iMOVE CRC bid success

imovecrc-logo-260.pngEarly last year SABEL Labs and colleagues were pleased to work with several Universities in the preperation of a CRC bid, the iMOVE CRC. Happily the bid was successful and we congratulate Dr Jim Lee of Charles Darwin University  for his efforts in leading their institutional success. iMOVE CRC is focused on intelligent transport systems and cuts across almost every facet of Australian life.

Whats that got to do with Sports Technology you ask? Well we reckon wether two legs or four the technologies are about the same and we can apply what we know about human locomotion to that of cattle as they make their journey from the paddock to the plate. A happy cow, that grazes just enough, is great for the Australian economy and given that 80% of export cattle pass through the port of Darwin there is a natural nexus there. Of course this is just the beginning as the integration with other parts of the value chain lead to some quite exciting analytics, fusion of data and applying our wireless technologies in new and interesting ways.

Looking forward to what comes next Jim!

Heres the press release in full!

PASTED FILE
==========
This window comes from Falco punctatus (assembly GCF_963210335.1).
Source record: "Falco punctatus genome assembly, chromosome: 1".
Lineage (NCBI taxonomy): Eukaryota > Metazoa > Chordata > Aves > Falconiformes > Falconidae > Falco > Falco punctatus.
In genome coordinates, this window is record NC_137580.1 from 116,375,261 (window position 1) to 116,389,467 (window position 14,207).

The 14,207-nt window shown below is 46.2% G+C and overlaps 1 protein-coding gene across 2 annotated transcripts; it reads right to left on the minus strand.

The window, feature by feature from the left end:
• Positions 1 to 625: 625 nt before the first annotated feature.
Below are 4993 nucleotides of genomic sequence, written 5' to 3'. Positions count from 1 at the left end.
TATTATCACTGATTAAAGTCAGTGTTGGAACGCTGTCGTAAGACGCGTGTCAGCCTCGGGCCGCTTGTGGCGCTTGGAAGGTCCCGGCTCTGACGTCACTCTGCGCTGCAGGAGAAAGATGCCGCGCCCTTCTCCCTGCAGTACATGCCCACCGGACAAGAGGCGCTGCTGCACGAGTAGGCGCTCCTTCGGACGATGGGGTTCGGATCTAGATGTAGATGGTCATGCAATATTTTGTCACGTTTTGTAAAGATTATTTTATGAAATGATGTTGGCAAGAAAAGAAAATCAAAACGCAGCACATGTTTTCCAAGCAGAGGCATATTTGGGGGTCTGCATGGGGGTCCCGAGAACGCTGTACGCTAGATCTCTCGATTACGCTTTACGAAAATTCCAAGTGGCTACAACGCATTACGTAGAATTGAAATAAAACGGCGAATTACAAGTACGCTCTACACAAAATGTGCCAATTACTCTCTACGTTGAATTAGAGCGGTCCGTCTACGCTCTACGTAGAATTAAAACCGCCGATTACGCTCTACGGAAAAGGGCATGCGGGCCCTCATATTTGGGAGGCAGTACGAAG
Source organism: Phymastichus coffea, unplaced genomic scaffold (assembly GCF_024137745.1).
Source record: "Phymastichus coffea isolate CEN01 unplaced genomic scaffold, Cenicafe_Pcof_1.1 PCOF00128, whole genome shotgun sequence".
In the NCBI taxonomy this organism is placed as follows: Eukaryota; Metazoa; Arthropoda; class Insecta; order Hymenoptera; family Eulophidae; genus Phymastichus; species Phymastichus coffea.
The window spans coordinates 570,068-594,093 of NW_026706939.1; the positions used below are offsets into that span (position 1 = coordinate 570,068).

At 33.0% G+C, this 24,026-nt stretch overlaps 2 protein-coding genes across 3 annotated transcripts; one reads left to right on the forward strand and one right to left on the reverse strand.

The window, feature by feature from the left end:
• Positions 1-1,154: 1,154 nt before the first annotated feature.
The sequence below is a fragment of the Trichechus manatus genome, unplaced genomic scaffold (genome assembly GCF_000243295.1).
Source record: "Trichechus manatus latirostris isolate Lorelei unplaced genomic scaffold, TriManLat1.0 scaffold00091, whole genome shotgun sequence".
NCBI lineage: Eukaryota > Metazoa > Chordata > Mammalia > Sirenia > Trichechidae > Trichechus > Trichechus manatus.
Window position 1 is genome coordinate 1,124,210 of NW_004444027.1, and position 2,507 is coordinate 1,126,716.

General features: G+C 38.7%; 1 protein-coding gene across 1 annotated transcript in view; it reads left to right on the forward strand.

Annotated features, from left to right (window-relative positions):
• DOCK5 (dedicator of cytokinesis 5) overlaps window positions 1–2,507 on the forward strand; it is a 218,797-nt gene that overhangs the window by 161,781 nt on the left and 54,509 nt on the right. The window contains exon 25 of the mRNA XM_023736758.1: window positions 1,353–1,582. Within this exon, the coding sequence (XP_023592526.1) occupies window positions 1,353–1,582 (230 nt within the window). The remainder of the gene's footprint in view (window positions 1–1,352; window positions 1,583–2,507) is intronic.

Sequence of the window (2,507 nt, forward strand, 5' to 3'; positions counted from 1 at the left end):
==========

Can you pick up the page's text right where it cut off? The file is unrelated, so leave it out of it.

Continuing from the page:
$55 million federal grant for ten-year intelligent transport R&D centre will deliver better transport systems for Australia 

More productive and safer transport systems country-wide are an important step closer with today’s announcement that the federal government is supporting a new intelligent transport cooperative research centre (iMOVE CRC) with a $55 million R&D grant.

The iMOVE CRC has been in development for over 18 months and is strongly supported by industry, technology innovators, state road authorities, federal and state government departments and industry associations. These partners are complemented by Australia’s best research talent in fields relating to the development of intelligent transport systems.

The centre’s establishment is well-timed due to the challenges currently faced by Australia’s transport systems and the rapidly evolving development of technologies and business models that can help solve these issues.

“Transport is the backbone of our economy. As a country we will fall behind if we cannot move our people and goods effectively and efficiently,” says bid lead for iMOVE CRC, Ian Christensen.

“Our roads are congested and our transport systems are not co-ordinated and it’s getting worse in many cases. The establishment of the iMOVE CRC gives us an immediate opportunity to tackle this situation, by harnessing the power of ‘big data’, developing smarter solutions and engaging with the community to trial and deploy new technologies.”

The CRC funding and ten-year timeframe will enable the 46 partners to develop technology outcomes that will benefit the whole of Australia. It will deliver better options and experiences for individual travellers, much-needed productivity improvements in logistics and access to new markets for business.